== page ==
Putting together a team is by no means solely nor primarily about what you are able to add to the group year in and year out. More than anything, it’s about the pieces that you are able to keep together for a period of years, acquiring talent and giving them the structure to develop together into a cohesive unit.
By and large, the Pittsburgh Steelers do this better than most, and they return among the most snaps from the 2019 season as they head into this year, but they have still lost some significant players from a year ago, some of whom have been with the team for a while, like Ramon Foster, Javon Hargrave, Mark Barron, Anthony Chickillo, and others.
Now that we’ve introduced you to all of the new faces that the Steelers have added to the team since the end of last season, it’s time to take stock of who is gone since then, and what their departure—whether by the team’s will or not—will impact their success or failure in 2020 and beyond.
Player: DT Javon Hargrave
Years Played: 4 (4 in Pittsburgh)
Snaps Played: 680 (2082 career)
The Steelers are not necessarily a team that loses out on a lot of their own homegrown talent. By and large, their system is predicated upon drafting and developing and then retaining talent. Sometimes players do price themselves out of Pittsburgh, however, as Javon Hargrave did, in a scenario that isn’t always purely about salary and the salary cap.
The Steelers originally drafted Hargrave in the third round of the 2016 NFL Draft, taking him out of a small school, something that they rarely do in the first two days of the draft. But he became an instant starter at nose tackle following Steve McLendon’s free agency departure, and went on to average more than 500 snaps per season.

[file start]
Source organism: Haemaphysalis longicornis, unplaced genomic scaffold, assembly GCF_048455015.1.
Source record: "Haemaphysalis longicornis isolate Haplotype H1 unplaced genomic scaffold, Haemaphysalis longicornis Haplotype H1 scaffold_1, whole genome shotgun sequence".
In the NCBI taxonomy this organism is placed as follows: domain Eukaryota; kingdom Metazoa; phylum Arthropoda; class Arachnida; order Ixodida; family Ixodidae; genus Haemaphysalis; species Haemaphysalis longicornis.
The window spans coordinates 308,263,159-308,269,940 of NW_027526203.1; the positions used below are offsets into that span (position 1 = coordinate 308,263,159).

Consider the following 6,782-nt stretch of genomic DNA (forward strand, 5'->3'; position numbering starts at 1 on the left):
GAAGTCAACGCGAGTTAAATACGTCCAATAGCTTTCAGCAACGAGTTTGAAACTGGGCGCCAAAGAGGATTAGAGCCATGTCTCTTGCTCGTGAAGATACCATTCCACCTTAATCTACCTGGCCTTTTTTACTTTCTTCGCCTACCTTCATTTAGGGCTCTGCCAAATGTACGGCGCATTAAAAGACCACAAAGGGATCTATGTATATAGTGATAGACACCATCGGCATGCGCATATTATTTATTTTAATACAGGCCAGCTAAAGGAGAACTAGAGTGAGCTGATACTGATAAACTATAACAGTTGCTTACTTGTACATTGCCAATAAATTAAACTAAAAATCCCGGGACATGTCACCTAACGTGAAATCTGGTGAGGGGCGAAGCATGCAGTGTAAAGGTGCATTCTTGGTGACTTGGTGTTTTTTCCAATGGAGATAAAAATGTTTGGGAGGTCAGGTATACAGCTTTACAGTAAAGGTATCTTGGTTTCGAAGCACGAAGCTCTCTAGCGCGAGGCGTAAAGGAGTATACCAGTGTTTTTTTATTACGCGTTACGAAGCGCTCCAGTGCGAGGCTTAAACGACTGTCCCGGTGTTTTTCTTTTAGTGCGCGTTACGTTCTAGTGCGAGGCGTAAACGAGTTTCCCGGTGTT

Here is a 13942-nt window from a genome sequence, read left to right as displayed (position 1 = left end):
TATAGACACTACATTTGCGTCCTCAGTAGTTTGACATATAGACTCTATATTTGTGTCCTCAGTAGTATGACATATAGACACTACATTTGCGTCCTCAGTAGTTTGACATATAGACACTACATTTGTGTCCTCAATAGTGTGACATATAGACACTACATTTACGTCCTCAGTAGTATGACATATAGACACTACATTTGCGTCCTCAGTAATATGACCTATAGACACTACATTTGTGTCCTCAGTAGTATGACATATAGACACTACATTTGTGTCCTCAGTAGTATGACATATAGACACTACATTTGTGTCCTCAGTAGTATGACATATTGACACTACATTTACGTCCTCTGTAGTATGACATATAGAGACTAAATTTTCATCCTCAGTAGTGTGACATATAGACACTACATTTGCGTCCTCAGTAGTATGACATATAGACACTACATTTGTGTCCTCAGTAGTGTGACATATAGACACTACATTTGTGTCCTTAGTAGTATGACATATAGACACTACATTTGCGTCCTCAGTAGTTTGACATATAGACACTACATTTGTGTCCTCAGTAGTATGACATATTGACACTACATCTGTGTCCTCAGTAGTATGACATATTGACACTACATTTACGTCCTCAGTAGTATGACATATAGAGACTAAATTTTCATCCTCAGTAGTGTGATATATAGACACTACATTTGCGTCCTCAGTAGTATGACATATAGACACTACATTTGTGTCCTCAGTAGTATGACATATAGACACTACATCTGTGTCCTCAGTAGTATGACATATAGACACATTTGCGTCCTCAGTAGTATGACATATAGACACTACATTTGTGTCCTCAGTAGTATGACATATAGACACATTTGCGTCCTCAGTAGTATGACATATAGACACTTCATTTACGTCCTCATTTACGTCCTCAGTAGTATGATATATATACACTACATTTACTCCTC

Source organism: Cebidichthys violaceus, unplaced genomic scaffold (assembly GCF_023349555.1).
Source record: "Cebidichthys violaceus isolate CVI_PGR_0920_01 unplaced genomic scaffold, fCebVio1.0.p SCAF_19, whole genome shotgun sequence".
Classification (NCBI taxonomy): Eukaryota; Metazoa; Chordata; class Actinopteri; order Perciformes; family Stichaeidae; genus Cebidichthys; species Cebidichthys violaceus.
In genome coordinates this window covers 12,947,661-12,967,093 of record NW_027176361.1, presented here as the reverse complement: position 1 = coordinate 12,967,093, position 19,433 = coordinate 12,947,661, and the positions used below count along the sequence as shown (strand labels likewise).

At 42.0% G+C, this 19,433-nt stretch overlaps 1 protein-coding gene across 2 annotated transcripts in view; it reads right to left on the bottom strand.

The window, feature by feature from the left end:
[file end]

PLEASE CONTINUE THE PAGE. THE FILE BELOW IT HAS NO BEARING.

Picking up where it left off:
Of course, ‘Grave Digger’ wasn’t just a nose tackle by any means. He played extensively in the Steelers’ nickel defense as well, whether alongside Cameron Heyward or Stephon Tuitt or working in tandem as a second-team unit with Tyson Alualu or Daniel McCullers, as the situation called for it.
He seemingly got better with each passing year, and really blossomed over the last two. He posted six and a half sacks in 2018, for example, a career high. Last season, he totaled 60 tackles, which is a significant number for his position, even taking into consideration the number of Tuitt’s snaps that he absorbed after his injury.
But with Heyward and Tuitt already paid, and the obvious fact that a 4-3 team could afford to play him more, and thus pay him more, Hargrave ended up shipping out east, staying in the state and signing a three-year, $39 million contract with the Philadelphia Eagles.
Needless to say, that’s far more than the Steelers could have paid him. They did not sign or draft a defensive tackle to replace him. Instead, they acquired Chris Wormley via trade, and appear set to move Alualu inside to take over as the primary nose.
They are going to lose quite a bit in terms of the pass rush, but both Wormley and Alualu are talented run defenders. They are not as explosive and probably won’t produce the same level of negative run plays or tackles for loss, but Hargrave’s absence should not translate to a significant depreciation in the run defense, while his loss in the pass rush can be made up through the creativity of Keith Butler’s blitzing schemes—not to mention having Tuitt back healthy.